A deep dive into the science behind the uses of seaweed

Lifestyle Science Sports | Lifestyle

The seaweed industry is taking off with applications in carbon, cuisine, and… cow farts?

Image by Sie Douglas-Fish.

Everyone has a perspective on seaweed. To some, it’s the slimy stuff on the shore that washes up in piles after a storm, to others, it’s a tasty snack, and to others it is the future.

Seaweed is the term for macroalgae and it grows in the cold, nutrient rich waters of upwelling zones found on the east coasts of the oceans. It functions as a habitat for many — if you’ve seen My Octopus Teacher then you know how beautiful and diverse an ecosystem kelp, a type of macroalgae, can support. 

Many studies have shown seaweed’s benefit to biodiversity. Just by existing they function as shoreline protection, buffering the strong waves of storms and reducing erosion among other on-land effects and ecosystem services.

Seaweeds grow fast, as fast as 60 cm per day for some species. Not only that, but they are very low maintenance and able to grow from just the nutrients in the water. That makes them a very sustainable resource that has also been shown to store away large amounts of carbon — up to an estimated 173 million metric tons of carbon per year! 

In addition to that, seaweeds can also contain many useful things like collagen, amino acids, carbohydrates, fats, protein, vitamins, or trace elements like iron, meaning it has huge potential to be useful in other ways. Food is a major current-day use for macroalgae as it’s very nutritious. 

Many Indigenous peoples of the coast use kelp as a method to collect herring roe during spawning season, and eat seaweed dried or as a garnish. Commercially there are seaweed salads, garnishes, chips, and even food like kelp pickles. Some meat alternatives use seaweed for its colouring and protein content which can, apparently, make it more meat-like. 

People aren’t the only ones who should be eating more seaweed. One study showed that adding as little as 0.2 per cent seaweed to cow feed can reduce their methane emissions (a.k.a. cow farts) by up to 98 per cent! Methane is a greenhouse gas 28 times more potent than carbon.

One study  showed that 0.3 g/100 kg seaweed in feed has resulted in a 33 per cent reduction in methane production and a 36 per cent increase in milk production, while another with the same feed ratio but fed twice daily showed a 93 per cent reduction in methane production with no difference in milk, so research results may vary by cow or other factors. The suspected reason for seaweed’s ability to reduce methane is a compound in seaweed called bromoform, which is a carcinogen and can be an ozone-depleting substance that suppresses methane-producing bacteria.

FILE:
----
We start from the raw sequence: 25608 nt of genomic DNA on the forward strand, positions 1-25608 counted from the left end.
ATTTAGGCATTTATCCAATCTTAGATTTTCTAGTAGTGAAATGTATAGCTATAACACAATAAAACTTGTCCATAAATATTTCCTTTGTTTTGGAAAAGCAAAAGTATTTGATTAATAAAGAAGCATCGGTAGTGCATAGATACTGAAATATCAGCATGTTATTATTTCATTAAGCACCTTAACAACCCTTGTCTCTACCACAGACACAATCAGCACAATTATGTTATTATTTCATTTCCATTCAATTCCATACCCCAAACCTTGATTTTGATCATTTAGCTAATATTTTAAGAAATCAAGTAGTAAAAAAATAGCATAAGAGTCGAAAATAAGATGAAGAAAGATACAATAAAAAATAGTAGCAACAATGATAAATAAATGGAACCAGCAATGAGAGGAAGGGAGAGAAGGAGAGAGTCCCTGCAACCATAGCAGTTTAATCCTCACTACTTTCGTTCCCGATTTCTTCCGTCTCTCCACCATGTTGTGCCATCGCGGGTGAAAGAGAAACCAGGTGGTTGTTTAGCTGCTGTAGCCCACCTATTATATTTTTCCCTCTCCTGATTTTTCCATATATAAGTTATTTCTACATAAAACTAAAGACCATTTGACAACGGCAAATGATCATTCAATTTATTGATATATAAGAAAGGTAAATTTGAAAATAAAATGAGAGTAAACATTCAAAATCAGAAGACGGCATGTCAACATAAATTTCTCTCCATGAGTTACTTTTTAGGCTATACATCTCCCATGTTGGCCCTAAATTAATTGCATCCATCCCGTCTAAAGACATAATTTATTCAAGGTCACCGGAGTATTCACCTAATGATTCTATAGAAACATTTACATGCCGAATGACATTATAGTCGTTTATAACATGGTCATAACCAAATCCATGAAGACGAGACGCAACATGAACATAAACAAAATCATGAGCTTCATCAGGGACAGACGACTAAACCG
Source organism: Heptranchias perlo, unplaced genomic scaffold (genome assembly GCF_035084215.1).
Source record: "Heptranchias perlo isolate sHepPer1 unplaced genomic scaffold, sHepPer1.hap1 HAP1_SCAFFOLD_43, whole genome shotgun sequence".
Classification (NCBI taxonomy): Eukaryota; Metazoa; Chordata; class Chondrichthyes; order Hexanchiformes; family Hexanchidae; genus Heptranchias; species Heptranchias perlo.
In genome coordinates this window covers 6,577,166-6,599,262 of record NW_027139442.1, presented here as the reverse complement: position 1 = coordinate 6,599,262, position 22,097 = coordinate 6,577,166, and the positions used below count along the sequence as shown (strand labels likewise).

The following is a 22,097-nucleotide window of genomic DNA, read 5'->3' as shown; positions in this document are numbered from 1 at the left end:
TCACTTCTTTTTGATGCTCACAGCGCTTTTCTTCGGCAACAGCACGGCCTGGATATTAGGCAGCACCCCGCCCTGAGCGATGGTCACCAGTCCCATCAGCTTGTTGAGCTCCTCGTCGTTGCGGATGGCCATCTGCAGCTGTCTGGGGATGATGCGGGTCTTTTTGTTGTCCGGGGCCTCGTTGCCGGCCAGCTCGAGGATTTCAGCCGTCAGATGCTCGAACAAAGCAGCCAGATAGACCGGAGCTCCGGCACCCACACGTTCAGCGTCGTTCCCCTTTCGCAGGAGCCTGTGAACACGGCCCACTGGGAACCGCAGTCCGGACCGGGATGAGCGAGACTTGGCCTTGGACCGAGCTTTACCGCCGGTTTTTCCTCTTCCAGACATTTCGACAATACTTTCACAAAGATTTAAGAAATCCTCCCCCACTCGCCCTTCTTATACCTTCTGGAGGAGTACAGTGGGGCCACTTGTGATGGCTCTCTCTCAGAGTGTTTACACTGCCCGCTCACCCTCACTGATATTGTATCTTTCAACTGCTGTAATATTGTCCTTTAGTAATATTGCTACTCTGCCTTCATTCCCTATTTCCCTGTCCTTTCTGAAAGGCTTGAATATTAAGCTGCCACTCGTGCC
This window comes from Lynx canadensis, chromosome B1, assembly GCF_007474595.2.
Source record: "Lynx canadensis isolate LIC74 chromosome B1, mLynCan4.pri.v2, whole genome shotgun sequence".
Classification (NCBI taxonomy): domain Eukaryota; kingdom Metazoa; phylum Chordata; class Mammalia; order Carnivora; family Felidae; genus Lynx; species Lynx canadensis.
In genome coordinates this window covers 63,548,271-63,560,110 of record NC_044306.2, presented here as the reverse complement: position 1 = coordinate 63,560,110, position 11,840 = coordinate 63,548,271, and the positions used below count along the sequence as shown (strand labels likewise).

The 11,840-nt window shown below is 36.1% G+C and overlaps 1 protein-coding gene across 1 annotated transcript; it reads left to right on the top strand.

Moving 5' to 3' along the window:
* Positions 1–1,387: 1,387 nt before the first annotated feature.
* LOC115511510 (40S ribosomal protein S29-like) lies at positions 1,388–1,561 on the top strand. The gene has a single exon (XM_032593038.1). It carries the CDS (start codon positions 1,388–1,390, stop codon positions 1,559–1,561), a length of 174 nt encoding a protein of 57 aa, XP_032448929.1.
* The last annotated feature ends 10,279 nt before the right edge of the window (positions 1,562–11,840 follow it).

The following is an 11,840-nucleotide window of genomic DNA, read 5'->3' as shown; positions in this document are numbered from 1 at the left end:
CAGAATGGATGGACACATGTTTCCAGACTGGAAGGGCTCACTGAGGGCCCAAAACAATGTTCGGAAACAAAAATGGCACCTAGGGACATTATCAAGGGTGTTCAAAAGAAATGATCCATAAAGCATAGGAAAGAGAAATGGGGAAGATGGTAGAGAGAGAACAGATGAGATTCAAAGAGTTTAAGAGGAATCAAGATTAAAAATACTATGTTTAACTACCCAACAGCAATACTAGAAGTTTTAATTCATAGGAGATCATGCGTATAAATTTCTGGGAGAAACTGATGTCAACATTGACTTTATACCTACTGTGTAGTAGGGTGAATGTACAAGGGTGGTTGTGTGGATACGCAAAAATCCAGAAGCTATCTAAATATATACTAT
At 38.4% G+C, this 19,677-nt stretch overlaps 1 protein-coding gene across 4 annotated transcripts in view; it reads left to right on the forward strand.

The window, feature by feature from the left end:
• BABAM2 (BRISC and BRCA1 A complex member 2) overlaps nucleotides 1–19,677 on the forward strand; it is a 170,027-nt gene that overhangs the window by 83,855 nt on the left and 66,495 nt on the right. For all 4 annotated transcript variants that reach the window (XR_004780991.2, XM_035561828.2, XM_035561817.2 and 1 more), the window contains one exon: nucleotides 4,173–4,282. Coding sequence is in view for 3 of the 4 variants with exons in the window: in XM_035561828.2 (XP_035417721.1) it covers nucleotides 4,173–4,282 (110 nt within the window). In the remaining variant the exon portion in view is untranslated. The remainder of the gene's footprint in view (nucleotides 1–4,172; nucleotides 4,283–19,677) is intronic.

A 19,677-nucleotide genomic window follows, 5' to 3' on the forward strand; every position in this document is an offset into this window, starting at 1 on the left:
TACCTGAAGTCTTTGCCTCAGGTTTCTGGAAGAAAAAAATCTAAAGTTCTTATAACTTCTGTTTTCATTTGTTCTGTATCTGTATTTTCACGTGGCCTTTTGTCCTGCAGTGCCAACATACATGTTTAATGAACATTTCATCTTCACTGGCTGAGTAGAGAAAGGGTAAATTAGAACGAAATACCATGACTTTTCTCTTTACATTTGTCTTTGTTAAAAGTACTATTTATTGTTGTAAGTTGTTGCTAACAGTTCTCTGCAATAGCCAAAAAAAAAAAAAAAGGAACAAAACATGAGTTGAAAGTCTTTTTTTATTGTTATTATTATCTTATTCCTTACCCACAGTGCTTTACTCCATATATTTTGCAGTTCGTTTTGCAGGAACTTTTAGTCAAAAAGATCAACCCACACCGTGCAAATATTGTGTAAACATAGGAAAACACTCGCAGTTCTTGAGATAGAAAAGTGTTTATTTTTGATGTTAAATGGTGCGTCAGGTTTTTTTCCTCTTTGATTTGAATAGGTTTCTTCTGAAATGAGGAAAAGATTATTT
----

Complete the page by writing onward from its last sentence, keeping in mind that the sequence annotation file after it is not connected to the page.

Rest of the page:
However, there are some concerns about nutrition and changing the composition of the cow’s gut flora — the living things in their gut that digest what the cow cannot — and could change their health unexpectedly. Others say the seaweed additive may make the cows even healthier because it reduces their dietary loss to methane-producing bacteria. In low concentrations,  tannins, a part of seaweeds thought to be bad for animals, may actually be good and possibly reduce parasites. Overall study results have shown no significant difference in meat quality and  no detectable bromoform in products. 

You might not know it, but seaweed has many uses across countless sectors and is already used in lots of products. For example, seaweed and its extracts contain growth stimulants, nitrogen, and other compounds that make it an excellent fertilizer. Seaweed also has antibiotic, anti-inflammatory, antimicrobial, and antioxidant properties, and was consumed by many different ancient cultures as medicines. 

Some green seaweeds have anti-cancer properties and are being looked into as potential treatments and preventatives. They’ve also been found to have biologically active compounds that prevent or reduce arthritis, diabetes, and heart problems. 

Algin, from brown seaweeds, binds to heavy metals and may reduce the accumulation of ones that affect the nervous system. Another set of compounds found in seaweeds, phycocolloids, are used to thicken or gel products, and make them hold together. Agar, a growth medium for bacterial cultures, is made using a phycocolloid. Brown seaweeds also have anti-aging substances and are used in some anti-aging products. 

They also have pigments and are being used by some companies to make dyes, inks, and paints. In other sectors, seaweed is being researched and used to make biofuel and biodegradable plastic alternatives. Some are even looking into using seaweed to make paper, clothing, and building materials, and the compound alginate is used to fireproof the suits of firefighters. Seaweed products, it seems, can be found anywhere and everywhere. 

Seaweed has a lot of potential. Its existence provides ecosystem services; it’s packed with all kinds of nutrients, and it’s full of other practical and medicinally useful compounds. With more research, it could be part of the solution to climate change with the amount of carbon it is capable of storing away, especially if we grow more, and it can reduce the greenhouse gas contributions of farm animals drastically. It’s been promising in the sectors of biodegradable plastic alternatives too. With more research, it seems there’s nothing it can’t do — given the opportunity, it could change the world for the better.